Propaganda, Lies and Ignorance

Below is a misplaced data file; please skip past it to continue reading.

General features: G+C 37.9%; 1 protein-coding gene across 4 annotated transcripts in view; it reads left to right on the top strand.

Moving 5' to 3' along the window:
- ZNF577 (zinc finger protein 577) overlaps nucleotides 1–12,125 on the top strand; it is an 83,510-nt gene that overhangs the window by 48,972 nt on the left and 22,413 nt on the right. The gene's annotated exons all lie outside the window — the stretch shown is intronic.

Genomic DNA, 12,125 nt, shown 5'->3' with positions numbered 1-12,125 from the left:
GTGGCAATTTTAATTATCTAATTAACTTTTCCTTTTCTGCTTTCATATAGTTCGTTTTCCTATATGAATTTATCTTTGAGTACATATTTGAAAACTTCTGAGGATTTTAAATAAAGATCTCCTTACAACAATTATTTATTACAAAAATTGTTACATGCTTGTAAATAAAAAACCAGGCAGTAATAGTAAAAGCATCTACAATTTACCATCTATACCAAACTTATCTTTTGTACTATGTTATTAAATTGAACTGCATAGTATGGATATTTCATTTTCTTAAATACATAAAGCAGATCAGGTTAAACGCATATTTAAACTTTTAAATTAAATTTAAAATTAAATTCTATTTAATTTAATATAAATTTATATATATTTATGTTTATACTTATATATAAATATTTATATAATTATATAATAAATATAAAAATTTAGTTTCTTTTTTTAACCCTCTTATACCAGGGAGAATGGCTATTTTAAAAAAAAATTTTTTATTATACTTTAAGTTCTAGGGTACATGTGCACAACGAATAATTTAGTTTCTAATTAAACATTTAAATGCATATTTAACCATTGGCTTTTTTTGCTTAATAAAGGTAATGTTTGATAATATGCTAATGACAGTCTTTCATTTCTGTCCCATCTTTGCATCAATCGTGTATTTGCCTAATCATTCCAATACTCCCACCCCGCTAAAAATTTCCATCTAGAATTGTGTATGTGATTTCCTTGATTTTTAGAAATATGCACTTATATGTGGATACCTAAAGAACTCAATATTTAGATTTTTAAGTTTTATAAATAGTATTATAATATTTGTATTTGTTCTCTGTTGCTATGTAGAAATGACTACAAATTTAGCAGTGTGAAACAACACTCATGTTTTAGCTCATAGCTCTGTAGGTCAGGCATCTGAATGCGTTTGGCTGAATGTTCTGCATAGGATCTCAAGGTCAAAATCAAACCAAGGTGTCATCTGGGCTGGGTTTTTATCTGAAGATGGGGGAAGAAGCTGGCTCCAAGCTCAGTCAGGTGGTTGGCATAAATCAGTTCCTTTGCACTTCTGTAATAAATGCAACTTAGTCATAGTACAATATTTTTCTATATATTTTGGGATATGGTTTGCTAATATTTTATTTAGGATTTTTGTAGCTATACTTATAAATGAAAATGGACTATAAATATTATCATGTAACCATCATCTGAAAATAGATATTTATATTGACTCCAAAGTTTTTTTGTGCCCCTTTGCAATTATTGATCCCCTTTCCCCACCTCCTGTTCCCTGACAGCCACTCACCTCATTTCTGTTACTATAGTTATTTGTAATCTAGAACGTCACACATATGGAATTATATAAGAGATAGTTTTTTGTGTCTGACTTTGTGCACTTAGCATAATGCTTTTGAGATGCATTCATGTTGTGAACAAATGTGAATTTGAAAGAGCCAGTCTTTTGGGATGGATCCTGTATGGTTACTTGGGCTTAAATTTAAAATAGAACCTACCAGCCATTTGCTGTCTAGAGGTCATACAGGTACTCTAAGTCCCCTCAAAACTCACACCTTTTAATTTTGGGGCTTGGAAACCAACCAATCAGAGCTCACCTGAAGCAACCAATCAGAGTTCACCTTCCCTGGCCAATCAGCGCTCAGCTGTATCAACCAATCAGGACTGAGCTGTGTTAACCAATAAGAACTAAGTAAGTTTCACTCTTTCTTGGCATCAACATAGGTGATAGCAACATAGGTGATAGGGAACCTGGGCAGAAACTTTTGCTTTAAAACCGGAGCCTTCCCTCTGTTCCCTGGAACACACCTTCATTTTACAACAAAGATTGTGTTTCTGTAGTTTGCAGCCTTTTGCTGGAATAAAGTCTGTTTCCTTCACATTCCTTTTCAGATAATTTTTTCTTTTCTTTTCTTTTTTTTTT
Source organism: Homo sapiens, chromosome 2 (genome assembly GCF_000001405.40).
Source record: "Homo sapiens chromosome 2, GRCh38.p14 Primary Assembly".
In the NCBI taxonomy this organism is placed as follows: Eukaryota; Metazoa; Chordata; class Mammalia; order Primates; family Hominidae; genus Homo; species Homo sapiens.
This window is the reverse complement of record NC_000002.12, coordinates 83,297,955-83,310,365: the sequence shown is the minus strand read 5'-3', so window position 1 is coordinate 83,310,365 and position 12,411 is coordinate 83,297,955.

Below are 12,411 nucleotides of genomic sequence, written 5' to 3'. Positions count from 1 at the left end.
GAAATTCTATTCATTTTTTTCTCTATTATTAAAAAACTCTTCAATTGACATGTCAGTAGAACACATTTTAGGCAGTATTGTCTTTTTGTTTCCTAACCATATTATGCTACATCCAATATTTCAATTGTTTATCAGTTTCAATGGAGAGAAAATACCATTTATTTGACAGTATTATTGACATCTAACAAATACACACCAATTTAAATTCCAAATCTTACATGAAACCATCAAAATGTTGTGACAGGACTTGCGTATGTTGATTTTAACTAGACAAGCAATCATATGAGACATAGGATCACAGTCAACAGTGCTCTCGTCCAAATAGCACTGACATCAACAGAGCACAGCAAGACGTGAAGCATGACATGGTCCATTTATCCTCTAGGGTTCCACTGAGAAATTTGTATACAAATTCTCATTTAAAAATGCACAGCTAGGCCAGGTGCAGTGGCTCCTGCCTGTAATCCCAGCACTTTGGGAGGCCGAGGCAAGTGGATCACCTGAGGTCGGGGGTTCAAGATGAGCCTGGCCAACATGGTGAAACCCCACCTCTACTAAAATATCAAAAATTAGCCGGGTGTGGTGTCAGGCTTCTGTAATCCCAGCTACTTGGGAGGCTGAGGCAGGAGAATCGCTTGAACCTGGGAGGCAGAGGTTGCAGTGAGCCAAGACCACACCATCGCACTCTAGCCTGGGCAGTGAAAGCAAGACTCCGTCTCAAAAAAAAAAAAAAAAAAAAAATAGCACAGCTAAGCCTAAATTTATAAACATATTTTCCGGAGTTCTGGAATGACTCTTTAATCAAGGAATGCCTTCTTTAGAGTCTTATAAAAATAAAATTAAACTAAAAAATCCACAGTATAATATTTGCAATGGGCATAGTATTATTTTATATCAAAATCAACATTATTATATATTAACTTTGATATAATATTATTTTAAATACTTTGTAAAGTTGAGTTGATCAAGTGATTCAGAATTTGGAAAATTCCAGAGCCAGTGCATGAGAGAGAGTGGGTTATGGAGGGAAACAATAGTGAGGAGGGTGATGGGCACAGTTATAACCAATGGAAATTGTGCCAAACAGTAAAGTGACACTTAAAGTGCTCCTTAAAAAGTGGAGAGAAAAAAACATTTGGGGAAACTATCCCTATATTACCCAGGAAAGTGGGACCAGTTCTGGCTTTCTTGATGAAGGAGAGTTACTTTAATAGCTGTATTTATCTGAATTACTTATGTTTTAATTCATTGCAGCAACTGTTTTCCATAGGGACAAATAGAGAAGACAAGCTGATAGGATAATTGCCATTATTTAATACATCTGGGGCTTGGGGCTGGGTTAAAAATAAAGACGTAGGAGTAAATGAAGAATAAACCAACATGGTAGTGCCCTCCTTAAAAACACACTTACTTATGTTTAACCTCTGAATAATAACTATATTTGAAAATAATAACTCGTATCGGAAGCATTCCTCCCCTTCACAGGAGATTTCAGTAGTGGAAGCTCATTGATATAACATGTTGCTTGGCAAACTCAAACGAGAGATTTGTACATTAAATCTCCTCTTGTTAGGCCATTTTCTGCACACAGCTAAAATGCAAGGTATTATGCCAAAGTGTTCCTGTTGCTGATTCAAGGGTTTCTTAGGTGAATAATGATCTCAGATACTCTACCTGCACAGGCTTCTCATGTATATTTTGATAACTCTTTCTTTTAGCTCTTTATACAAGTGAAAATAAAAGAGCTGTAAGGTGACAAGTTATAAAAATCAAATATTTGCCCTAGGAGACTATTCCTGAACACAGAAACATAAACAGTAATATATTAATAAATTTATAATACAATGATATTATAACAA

Propaganda, Lies and ignorance Propaganda, Lies and ignorance